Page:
TV Long View: The Hidden Disadvantage for Midseason Shows

Delayed viewing for network series that have premiered in 2020 is lower than for their fall counterparts.
Courtesy of NBC, FOX and ABC
From left: NBC's 'Manifest,' Fox's '911: Lone Star' and ABC's 'For Life'

Several midseason shows, including NBC's Manifest, ABC's For Life and Fox's 911: Lone Star, have performed solidly in delayed viewing. They are, however, more the exception than the rule with series that have premiered since the new year.

In fact, although the 20-plus midseason series have posted initial numbers more or less in line with their fall counterparts, they fall off the pace somewhat in delayed viewing.

The Hollywood Reporter looked at three- and seven-day ratings for entertainment shows on the Big Four broadcast networks that have premiered since Jan. 1 through the most recent week available (Feb. 10-16 for three-day ratings, Feb. 3-9 for seven-day). Ratings figures for those shows (25 in the three-day ratings, 21 in the seven-day tallies) were compared to 67 entertainment series over the first six weeks of fall. Here's how they stack up:

Adults 18-49 rating Live + same day Live +3 gain
(% gain)
Live +7 gain
(% gain)
Fall 0.83 0.4 (48%) 0.53 (65%)
Midseason* 0.79 0.31 (39%) 0.41 (52%)

 

Viewers in millions Live + same day Live +3 gain
(% gain)
Live +7 gain
(% gain)
Fall 4.87 1.73 (35.5%) 2.28 (47%)
Midseason* 4.19 1.41 (34%) 1.89 (43%)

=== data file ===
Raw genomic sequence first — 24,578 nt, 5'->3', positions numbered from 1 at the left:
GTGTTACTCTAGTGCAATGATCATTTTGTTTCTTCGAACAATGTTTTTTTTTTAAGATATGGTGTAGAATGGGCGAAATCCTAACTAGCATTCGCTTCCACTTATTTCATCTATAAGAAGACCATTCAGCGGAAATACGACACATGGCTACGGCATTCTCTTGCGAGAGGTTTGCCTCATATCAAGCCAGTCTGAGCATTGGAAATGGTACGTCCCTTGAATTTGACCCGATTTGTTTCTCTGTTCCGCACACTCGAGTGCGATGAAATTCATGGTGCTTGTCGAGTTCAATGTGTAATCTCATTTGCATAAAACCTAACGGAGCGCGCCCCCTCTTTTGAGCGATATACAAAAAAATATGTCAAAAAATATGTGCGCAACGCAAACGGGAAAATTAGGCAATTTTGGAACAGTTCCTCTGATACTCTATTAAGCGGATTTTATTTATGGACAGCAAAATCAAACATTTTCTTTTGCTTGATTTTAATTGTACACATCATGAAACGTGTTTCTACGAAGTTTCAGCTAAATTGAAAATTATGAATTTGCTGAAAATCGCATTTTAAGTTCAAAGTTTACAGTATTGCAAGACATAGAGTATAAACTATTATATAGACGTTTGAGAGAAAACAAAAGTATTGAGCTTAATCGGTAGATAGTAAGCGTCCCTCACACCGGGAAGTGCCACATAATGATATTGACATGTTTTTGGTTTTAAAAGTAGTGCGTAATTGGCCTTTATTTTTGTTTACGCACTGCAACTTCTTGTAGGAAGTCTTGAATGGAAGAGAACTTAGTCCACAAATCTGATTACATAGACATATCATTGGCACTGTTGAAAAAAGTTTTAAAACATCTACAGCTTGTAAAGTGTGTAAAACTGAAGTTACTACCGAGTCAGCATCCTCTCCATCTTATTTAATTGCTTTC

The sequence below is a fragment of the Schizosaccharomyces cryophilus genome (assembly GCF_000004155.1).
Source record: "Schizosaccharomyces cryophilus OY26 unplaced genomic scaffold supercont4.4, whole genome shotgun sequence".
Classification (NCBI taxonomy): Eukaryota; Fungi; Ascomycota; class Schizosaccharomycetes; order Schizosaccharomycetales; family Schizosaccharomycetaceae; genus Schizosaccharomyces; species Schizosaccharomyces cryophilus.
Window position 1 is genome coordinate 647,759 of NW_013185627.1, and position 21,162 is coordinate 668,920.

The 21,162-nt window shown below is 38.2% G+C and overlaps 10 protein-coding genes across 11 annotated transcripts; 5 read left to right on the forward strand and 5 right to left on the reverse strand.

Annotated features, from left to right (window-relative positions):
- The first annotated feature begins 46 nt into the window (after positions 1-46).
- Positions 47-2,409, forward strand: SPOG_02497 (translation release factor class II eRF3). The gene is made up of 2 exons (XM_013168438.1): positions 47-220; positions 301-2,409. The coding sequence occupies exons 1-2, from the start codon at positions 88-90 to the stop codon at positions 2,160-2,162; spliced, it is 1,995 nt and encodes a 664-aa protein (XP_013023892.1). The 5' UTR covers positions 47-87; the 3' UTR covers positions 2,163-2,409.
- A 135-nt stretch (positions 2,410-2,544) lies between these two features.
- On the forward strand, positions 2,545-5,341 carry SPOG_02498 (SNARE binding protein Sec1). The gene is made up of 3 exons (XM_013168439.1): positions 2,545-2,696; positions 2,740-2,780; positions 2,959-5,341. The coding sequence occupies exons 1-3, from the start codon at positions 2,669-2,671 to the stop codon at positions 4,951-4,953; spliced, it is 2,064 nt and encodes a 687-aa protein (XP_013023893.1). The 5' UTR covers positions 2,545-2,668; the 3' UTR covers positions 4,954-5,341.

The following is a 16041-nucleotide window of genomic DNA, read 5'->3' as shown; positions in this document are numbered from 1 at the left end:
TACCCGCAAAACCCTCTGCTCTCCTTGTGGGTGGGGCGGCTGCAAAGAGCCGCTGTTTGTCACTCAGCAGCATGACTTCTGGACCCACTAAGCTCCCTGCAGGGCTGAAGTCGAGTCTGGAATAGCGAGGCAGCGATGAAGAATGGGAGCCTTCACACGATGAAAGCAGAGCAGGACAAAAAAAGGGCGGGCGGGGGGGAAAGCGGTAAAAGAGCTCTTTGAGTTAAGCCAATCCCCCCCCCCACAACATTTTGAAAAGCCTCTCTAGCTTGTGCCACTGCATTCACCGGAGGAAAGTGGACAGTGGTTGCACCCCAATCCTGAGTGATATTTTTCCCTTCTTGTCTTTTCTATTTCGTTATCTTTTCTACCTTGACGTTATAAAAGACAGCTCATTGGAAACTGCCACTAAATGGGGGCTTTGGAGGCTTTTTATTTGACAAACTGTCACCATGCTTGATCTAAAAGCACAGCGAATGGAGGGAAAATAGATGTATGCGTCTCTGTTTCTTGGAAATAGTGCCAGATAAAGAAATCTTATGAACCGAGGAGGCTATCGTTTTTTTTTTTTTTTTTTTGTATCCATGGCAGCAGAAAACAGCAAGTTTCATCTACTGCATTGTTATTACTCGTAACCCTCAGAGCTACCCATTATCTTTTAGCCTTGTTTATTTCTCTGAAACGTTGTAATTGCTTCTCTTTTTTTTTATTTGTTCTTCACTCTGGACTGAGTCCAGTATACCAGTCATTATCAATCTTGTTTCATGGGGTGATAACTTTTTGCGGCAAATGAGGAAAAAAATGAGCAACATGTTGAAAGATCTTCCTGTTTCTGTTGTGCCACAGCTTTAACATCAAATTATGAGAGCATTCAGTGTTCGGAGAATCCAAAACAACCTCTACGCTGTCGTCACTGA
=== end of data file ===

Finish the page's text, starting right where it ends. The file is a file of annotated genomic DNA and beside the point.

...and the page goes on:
*Same-day and three-day figures for midseason shows are through Feb. 16; seven-day averages through Feb. 9.

The fall shows added about 0.4 to their initial 18-49 ratings over three days and another tenth of a point in days four to seven. In total viewers, they grew by 2.28 million people on average.

The midseason crop started at roughly the same point in the 18-49 demo, but after three days of delayed viewing, their average 0.31-point gain was less than the 0.4-point bump for the fall series. The winter shows also grew by 0.1 in days four to seven, but that again leaves them shy of the fall averages.

The story is similar with total viewers, although the midseason series are at more of a disadvantage from the beginning, averaging about 680,000 fewer people to start and posting smaller gains at each interval.

There are some exceptions. Manifest was one of the biggest performers in delayed viewing in its first season in 2018-19, and it has continued on that path this season. The NBC drama doubles both its 18-49 rating and its total viewers within a week. The long-running Criminal Minds also doubles its demo rating for CBS, and the premiere of For Life on ABC nearly did so (going from 0.7 to 1.3 after seven days). Fox's 911: Lone Star doesn't overperform to the extent that parent show 911 does, but it 0.6-point gain in adults 18-49 after a week is above average for all shows this season.

Despite those highlights, however, the midseason crop as a whole lags. Part of likely has to do with the fact that there are simply more shows on the air — a sizable majority of the shows that aired in the fall have continued their runs into the new year, meaning there's more competition for viewers' time and DVR space (to say nothing of the hundreds of other series on cable and streaming platforms).

Broadcasters' rollout of midseason series is also more protracted, making for less certainty on viewers' part as to when a series is on. Every fall show on the initial schedules of the big four had premiered by the end of the season's second week.

Broadcast scheduling is not as crucial as it once was, given the plethora of ways for viewers to access programming now. But the disparity between fall and midseason series suggests that deciding when a series airs still carries some weight.

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